Why would I want to do that? You may be asking yourself that very question and rightfully so. The answer may be simple or complicated depending on the situation. It may be that you have a series of wall sections that need thinner bales than the rest of the house due to framing and engineering requirements.
One place where this is common is at the top of the wall system. It’s not unlikely to have a large beam at the top of the wall supporting the roof. That beam, hopefully a 4x something, will not allow you to reach the outside face of the wall with the plane of the bale and you’ll have an entire section of bales that’s 4″ too wide at the top of the wall.
In some scenarios, you can simply turn a bale on edge and it will fit perfectly. In others, you can’t. I’m not a huge fan of using lots of loose stuffing in the house to fill larger voids like this. I think that starts to weaken the wall in the end. In fact, the tight fit of the bales to the top plate is one of the ingredients for a tight and solid wall. By cutting down regular bales by the required 4″ (in the scenario described above) you can install regular bales, stay with the running bond pattern, and install them tight to the top plate. Only minimal stuffing will be required.
Here’s another scenario that a friend of mine just experienced. Because of his location, he had to have his bales trucked in from another state. That’s not ideal, as I prefer to purchase bales locally, but he wasn’t able to do that due to current local straw stocks. Having installed his toe ups, and framed the house, he was ready for his bale delivery and it showed up right on schedule. Only one problem…the farmer sent him three string bales, not the two stringers he had ordered. The three string bales were 6″ too wide for the house he had built. He thought about stacking them on edge and I was able to talk him out of that. When he asked me for suggestions of what to do, I contacted a friend of mine with a portable sawmill. Here’s a scenario where he had to trim 6″ off of 400 bales and do it quickly. Every day that he didn’t have bales to install, the job was falling behind schedule.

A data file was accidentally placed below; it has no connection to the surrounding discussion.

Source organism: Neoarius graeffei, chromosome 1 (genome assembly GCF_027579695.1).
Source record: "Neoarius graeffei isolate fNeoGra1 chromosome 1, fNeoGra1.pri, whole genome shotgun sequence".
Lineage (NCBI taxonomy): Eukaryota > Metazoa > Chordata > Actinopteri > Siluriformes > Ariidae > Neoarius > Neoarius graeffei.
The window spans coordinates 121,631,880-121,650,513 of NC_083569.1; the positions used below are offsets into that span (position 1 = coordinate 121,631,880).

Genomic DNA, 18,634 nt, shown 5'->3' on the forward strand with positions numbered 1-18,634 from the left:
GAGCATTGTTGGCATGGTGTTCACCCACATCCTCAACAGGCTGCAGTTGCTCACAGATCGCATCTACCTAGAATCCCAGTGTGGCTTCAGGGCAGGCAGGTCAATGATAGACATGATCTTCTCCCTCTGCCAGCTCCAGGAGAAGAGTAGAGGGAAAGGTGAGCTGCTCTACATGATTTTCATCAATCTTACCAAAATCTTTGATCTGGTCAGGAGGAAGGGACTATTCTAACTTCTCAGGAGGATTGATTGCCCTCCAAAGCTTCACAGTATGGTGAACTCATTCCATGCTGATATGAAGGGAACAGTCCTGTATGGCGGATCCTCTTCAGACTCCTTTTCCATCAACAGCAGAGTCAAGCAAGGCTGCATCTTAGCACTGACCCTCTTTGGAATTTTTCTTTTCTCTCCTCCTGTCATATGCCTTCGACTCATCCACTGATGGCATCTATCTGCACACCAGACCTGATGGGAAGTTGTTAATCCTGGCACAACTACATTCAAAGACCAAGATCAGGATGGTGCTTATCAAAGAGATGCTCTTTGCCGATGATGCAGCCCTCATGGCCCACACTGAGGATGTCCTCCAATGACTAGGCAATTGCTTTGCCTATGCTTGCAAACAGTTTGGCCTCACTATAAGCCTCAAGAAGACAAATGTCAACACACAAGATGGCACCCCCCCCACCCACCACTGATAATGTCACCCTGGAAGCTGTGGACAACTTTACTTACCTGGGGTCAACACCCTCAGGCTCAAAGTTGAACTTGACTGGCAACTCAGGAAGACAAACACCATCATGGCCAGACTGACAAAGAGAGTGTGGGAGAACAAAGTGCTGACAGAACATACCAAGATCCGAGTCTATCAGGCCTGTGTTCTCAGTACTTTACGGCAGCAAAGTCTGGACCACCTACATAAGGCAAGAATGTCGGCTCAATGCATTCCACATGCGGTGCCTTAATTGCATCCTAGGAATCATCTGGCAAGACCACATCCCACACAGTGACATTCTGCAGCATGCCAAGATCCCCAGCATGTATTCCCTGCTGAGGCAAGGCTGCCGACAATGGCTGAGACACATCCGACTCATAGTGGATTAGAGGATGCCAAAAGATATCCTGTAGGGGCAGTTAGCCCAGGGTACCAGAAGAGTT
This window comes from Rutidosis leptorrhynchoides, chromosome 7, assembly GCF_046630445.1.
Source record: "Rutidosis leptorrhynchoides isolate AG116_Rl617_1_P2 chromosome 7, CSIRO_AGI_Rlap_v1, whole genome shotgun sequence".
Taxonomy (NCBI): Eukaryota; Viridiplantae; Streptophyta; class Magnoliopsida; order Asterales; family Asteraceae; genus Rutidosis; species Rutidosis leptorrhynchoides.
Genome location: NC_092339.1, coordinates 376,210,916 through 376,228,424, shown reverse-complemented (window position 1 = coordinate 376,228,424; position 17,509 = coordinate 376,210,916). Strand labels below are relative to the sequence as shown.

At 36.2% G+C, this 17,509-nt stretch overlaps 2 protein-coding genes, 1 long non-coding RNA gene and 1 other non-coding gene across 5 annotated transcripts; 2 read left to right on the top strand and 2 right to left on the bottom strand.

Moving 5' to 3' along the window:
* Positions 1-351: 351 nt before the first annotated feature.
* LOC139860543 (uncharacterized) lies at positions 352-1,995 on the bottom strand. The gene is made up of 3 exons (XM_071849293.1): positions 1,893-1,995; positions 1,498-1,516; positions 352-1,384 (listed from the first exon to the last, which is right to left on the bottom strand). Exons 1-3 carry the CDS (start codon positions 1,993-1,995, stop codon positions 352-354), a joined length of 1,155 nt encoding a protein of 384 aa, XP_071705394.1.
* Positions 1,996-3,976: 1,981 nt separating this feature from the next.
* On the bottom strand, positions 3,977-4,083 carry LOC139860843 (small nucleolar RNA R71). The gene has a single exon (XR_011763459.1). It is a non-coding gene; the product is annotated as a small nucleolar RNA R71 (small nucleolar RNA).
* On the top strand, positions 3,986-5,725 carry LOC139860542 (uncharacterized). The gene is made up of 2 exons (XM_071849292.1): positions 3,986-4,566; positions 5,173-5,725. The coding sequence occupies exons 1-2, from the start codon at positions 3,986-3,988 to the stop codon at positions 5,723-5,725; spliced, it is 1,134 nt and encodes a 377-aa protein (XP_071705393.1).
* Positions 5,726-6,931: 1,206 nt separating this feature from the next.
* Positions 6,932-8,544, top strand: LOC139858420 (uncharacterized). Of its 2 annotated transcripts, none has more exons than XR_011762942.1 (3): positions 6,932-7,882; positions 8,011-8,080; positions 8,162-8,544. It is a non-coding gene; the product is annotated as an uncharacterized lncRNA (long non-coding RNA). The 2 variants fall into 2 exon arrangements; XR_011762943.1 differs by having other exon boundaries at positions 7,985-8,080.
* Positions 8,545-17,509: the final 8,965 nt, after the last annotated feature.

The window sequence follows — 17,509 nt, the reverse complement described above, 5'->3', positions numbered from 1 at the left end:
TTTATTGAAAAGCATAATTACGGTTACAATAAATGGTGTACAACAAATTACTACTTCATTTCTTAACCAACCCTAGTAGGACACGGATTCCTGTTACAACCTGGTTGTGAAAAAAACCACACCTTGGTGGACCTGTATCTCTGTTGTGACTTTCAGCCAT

So with two laborers and one sawmill expert, the entire stack of 400 bales was cut down by 6″ in a little less than 6 hours. If you’ve taken a workshop with me, watched my DVDs or just paid close attention to bales in the field, you’ll already know that a standard straw bale has two edges: a folded edge and a cut edge. That’s due to the way a baling machine works, folding the straw into the chute with a plunger, tying the bale and then slicing off one edge to make the bale the right size.
I always recommend that the bales be stacked all the same direction in the walls, cut side in or cut side out. There are some factors that do into deciding which way to face the bales, but that’s not the point of this story. In this scenario, the “new” cut edge was extremely clean and sharp. It made for the perfect interior wall surface as finalizing the wall clean up will be easy with the pre-cut bales all facing the same way. You can see in the picture here how nice the bales turned out and why they create a clean surface for the interior wall.
Although I really don’t recommend planning on the use of a portable sawmill unless entirely necessary, it’s good to know that they work so well and so quickly should you find yourself in a similar situation. The best remedy for this problem is proper planning and proper communication. Mistakes get made, it’s part of life, and so having a back up plan to great planning and communication is a good thing.